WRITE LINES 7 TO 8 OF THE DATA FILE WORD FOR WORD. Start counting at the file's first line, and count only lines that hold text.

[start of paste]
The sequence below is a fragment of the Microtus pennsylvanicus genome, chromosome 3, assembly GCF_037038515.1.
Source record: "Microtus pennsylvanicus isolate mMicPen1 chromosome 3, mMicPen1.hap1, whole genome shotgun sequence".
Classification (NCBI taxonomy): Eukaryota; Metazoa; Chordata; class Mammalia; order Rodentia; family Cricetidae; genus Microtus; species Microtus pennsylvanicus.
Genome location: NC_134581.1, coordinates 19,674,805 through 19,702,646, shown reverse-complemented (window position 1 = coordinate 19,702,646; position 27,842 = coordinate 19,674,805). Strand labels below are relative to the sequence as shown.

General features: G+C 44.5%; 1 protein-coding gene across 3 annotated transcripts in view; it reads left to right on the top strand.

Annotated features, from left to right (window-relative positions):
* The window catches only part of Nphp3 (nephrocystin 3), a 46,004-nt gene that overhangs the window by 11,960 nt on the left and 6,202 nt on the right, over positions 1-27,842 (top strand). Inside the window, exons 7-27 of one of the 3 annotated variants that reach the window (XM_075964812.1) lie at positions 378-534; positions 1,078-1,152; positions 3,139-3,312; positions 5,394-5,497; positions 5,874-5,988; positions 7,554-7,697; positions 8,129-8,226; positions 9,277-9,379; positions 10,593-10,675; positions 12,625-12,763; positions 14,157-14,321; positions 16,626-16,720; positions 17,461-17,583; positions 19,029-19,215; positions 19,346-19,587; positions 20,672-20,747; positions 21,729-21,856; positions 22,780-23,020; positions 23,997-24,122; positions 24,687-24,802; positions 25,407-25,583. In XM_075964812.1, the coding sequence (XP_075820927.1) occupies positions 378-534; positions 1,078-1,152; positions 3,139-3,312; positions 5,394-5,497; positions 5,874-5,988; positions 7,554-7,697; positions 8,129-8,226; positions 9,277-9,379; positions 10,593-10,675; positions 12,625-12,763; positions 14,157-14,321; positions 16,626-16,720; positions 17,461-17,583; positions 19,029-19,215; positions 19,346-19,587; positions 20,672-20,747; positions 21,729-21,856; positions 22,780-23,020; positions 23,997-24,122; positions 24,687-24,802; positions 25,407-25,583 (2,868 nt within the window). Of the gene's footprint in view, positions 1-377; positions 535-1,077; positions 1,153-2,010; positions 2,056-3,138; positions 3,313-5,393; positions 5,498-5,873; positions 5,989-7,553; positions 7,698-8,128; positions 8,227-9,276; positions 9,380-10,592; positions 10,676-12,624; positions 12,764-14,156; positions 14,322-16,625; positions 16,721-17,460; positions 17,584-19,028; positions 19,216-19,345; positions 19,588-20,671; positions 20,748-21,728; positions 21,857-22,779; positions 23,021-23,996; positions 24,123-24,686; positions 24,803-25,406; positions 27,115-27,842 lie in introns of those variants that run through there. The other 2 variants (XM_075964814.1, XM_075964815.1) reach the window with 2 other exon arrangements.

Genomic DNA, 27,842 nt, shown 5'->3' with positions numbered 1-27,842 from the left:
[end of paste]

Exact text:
* The window catches only part of Nphp3 (nephrocystin 3), a 46,004-nt gene that overhangs the window by 11,960 nt on the left and 6,202 nt on the right, over positions 1-27,842 (top strand). Inside the window, exons 7-27 of one of the 3 annotated variants that reach the window (XM_075964812.1) lie at positions 378-534; positions 1,078-1,152; positions 3,139-3,312; positions 5,394-5,497; positions 5,874-5,988; positions 7,554-7,697; positions 8,129-8,226; positions 9,277-9,379; positions 10,593-10,675; positions 12,625-12,763; positions 14,157-14,321; positions 16,626-16,720; positions 17,461-17,583; positions 19,029-19,215; positions 19,346-19,587; positions 20,672-20,747; positions 21,729-21,856; positions 22,780-23,020; positions 23,997-24,122; positions 24,687-24,802; positions 25,407-25,583. In XM_075964812.1, the coding sequence (XP_075820927.1) occupies positions 378-534; positions 1,078-1,152; positions 3,139-3,312; positions 5,394-5,497; positions 5,874-5,988; positions 7,554-7,697; positions 8,129-8,226; positions 9,277-9,379; positions 10,593-10,675; positions 12,625-12,763; positions 14,157-14,321; positions 16,626-16,720; positions 17,461-17,583; positions 19,029-19,215; positions 19,346-19,587; positions 20,672-20,747; positions 21,729-21,856; positions 22,780-23,020; positions 23,997-24,122; positions 24,687-24,802; positions 25,407-25,583 (2,868 nt within the window). Of the gene's footprint in view, positions 1-377; positions 535-1,077; positions 1,153-2,010; positions 2,056-3,138; positions 3,313-5,393; positions 5,498-5,873; positions 5,989-7,553; positions 7,698-8,128; positions 8,227-9,276; positions 9,380-10,592; positions 10,676-12,624; positions 12,764-14,156; positions 14,322-16,625; positions 16,721-17,460; positions 17,584-19,028; positions 19,216-19,345; positions 19,588-20,671; positions 20,748-21,728; positions 21,857-22,779; positions 23,021-23,996; positions 24,123-24,686; positions 24,803-25,406; positions 27,115-27,842 lie in introns of those variants that run through there. The other 2 variants (XM_075964814.1, XM_075964815.1) reach the window with 2 other exon arrangements.

Genomic DNA, 27,842 nt, shown 5'->3' with positions numbered 1-27,842 from the left: